Oregon Gov. Tina Kotek released her proposed budget for the 2023-25 biennium Tuesday.
As promised, it focuses new investments on increasing housing and reducing homelessness, improving access to mental health and addiction services, and education.
“From the moment I was sworn into office, I promised to take on the biggest challenges facing families and communities across our state, and to deliver results,” she said during a news conference.
Kotek’s new investments will be partially funded by diverting $765 million that would otherwise be added to the state’s $2 billion reserve fund.
Her total proposed budget is $32.1 billion. That includes general and lottery funds, but not federal and other funds. The current biennium budget is $29.3 billion.
- $13.5 billion for education.
- $10.8 billion for human services.
- $4.4 billion for public safety and judicial.
- $1.2 billion for economic and community development.
- $762 million for transportation.
- $31 million for consumer and business services.
- $1.2 billion for other spending.
Housing ‘one of the largest emergencies’
Kotek made it clear during her campaign and inaugural address that solving an ongoing housing and homelessness crisis would take priority during her administration.
It is “one of the largest emergencies we have ever faced in Oregon,” Kotek said, with at least 18,000 people in the state currently experiencing homelessness.
She declared a state of emergency on her first day in office and on Thursday outlined the details of a $130 million investment package she said would help “at least” 1,200 Oregonians experiencing homelessness move off the streets within a year.
The investment package would direct millions towards rent assistance and other eviction prevention services, create 600 additional low-barrier shelter beds across the state, provide prepaid rental assistance to rehouse unsheltered households, and support the Office of Emergency Management and Oregon Housing and Community Services in their emergency response.
Kotek’s proposed budget builds on that, she said, by directing money towards reducing the number of unsheltered this year, rehousing people in the longer term, building and preserving more housing units across the state, and growing the number of homeowners.
Kotek is proposing a “significant investment” of $1 billion into affordable housing production and preservation.
That includes $770 million for the construction of affordable homes, $118 million for affordable housing preservation, $4 million to replace old manufactured homes and $2.2 million for the creation of a new Housing Production and Accountability Office to be jointly managed by the Department of Consumer and Business Services and the Department of Land Conservation and Development. The new office would focus on reducing land use and permitting barriers that prevent the development of more housing.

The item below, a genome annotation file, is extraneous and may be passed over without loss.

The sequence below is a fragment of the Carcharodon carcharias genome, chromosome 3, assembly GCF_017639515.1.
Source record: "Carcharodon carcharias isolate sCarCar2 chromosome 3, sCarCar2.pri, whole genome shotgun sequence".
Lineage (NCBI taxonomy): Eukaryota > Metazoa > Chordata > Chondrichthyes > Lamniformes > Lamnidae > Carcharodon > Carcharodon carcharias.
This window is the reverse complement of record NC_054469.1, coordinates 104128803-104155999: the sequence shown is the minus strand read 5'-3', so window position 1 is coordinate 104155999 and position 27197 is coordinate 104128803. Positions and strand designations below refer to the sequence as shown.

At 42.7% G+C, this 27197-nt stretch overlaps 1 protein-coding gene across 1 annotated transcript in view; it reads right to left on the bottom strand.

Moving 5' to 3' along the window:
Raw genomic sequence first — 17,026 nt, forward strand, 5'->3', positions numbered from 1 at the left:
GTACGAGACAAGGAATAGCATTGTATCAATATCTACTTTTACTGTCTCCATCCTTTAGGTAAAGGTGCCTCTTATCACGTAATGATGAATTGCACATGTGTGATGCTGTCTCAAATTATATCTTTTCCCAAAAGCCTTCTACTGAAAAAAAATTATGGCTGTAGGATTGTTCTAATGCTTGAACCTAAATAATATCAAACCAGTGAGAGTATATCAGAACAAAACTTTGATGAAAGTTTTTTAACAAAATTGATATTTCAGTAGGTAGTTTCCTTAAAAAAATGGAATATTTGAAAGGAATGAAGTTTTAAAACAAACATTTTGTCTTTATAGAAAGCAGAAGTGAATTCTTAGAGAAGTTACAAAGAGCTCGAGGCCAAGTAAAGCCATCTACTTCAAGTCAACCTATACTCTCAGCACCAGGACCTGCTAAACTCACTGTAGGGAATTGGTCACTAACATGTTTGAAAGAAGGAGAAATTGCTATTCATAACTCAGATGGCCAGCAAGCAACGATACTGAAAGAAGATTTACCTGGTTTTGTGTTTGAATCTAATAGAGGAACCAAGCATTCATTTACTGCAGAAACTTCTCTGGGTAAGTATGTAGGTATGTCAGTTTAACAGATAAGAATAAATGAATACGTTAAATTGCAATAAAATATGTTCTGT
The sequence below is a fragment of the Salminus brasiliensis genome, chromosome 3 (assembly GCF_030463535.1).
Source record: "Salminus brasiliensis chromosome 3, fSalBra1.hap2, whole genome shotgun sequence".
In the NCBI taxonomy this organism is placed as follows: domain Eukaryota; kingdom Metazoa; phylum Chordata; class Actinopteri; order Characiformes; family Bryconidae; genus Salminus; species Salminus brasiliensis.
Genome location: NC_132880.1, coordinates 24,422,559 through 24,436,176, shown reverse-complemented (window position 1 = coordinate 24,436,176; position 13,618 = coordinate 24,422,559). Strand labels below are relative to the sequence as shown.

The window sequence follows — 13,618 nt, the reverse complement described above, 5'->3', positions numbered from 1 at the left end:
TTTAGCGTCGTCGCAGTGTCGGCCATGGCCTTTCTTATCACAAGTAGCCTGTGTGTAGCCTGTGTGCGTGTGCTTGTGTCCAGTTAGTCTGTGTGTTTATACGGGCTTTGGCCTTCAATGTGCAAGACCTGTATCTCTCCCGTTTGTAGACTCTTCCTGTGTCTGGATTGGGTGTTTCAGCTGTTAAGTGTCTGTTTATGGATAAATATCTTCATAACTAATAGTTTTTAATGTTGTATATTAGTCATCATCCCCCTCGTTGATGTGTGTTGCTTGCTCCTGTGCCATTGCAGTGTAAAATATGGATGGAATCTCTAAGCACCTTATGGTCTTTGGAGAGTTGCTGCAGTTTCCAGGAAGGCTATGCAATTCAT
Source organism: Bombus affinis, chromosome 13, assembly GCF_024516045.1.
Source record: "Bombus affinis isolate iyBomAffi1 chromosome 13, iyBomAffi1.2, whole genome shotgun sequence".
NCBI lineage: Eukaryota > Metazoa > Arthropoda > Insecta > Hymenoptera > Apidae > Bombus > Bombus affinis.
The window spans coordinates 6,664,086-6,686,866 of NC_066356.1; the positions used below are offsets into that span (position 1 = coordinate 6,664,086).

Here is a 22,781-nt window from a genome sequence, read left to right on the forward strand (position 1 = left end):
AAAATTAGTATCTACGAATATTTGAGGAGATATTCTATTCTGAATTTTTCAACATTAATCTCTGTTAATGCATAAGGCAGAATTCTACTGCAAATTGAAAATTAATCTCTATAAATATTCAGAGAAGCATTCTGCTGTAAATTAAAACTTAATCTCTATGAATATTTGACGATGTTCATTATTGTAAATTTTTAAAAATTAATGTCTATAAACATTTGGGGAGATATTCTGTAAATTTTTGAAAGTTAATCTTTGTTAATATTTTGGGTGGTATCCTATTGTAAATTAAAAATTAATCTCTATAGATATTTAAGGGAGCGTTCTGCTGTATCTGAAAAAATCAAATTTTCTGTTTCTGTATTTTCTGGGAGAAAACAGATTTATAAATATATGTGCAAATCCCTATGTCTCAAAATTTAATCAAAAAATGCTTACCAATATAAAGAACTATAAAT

Other highlights include down payment assistance, rapid rehousing resources, long-term rent assistance, creation of a homelessness prevention program, and funding to maintain the operation of shelter beds in the state including the 600 new beds that the early investment proposal would add, if the legislation passes.
“The human suffering it [the housing crisis] causes the individuals, families and communities is absolutely unacceptable,” Kotek said. “We must act now to provide immediate relief to unsheltered Oregonians and prevent thousands of families from becoming homeless.”
Oregon’s high school graduation rate is among the lowest in the nation. Kotek is proposing large investments in education.
- $100 million to increase student literacy.
- $20 million for literacy-focused summer programs.
- $62.5 million to increase wages for early learning professionals.
- $41.3 million to enhance employment-related daycare.
- $5 million to co-locate early care and education with affordable housing.
- $100 million to expand the physical capacity of early learning facilities.
- $100 million in bonding to build early learning facilities.
- $30 million for summer enrichment programs.
- $18 million to increase investment in student success plans.
- $1.4 million to implement ethnic studies.
- $4.8 million for rural and small school technical assistance.
Mental health and addiction
Kotek also is recommending improvements in the state’s mental health and addiction services.
Her proposed investments include:
- $195.7 million to continue funding 2021 investments.
- $40 million to increase residential and facility capacity.
- $14.9 million in additional funding for jail diversion and enhanced civil commitment services.
- $8.7 million to establish a substance abuse disorder treatment program at two state prisons.
- $47.6 million for mobile crisis teams.
- $60 million for behavioral health provider incentives.
- More than $50 million in investments at the Oregon State Hospital.
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Kotek said her proposed new investments have not come at the expense of other priorities.
“This proposal represents a balanced budget that includes investments in every agency to tackle other pressing issues across the state,” Kotek said.
Those include investing in the state’s water supply, fixing the public defense crisis, supporting main street revitalization across rural Oregon, implementing a central climate change policy and making college more affordable, she said.
Tracy Loew covers the environment at the Statesman Journal. Send comments, questions and tips firstname.lastname@example.org, 503-399-6779. Follow her on Twitter at@Tracy_Loew